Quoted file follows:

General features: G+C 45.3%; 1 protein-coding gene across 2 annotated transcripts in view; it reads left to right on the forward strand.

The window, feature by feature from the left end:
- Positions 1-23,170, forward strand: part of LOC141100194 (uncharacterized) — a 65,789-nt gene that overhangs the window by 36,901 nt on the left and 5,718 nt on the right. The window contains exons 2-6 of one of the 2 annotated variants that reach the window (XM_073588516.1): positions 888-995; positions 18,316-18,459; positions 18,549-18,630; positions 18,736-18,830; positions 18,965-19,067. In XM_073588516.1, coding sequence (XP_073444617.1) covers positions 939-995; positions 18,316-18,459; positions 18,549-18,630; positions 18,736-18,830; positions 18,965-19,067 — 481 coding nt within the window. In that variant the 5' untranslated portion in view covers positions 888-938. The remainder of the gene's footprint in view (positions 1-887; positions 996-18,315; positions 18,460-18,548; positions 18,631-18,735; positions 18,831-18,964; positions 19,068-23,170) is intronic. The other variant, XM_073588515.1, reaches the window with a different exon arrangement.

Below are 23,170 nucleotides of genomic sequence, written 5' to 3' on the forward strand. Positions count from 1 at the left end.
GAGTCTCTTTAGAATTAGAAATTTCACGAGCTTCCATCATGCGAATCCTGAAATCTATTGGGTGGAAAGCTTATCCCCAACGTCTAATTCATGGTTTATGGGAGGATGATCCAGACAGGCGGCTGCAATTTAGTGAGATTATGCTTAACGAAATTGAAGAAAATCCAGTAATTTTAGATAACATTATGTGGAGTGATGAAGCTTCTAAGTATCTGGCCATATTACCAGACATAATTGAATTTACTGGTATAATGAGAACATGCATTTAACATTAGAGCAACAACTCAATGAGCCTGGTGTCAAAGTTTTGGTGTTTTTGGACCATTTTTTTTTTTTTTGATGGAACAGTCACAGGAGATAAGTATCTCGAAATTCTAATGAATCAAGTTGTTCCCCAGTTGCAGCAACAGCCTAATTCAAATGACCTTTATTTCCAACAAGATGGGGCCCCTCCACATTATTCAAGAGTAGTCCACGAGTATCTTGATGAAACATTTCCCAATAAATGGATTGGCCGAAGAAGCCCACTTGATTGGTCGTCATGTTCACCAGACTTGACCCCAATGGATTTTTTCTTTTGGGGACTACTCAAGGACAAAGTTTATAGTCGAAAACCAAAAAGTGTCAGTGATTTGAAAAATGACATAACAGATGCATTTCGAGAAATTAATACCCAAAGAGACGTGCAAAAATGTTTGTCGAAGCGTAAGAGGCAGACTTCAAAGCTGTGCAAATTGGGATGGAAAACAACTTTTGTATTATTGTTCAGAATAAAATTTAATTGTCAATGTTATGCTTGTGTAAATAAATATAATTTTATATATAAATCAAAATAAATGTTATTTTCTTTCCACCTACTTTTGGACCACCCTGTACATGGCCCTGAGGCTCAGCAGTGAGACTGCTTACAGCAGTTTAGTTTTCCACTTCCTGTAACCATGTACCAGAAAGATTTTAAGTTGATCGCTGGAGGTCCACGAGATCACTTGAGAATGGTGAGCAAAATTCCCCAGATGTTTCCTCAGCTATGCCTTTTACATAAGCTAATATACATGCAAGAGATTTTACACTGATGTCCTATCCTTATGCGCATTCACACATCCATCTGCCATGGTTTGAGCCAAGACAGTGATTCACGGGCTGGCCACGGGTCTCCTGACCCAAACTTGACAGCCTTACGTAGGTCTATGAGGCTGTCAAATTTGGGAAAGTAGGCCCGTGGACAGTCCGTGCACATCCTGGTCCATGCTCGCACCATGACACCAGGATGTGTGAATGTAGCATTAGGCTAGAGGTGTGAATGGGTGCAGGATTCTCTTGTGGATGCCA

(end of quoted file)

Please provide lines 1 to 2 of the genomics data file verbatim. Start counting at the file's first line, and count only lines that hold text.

General features: G+C 45.3%; 1 protein-coding gene across 2 annotated transcripts in view; it reads left to right on the forward strand.

The window, feature by feature from the left end: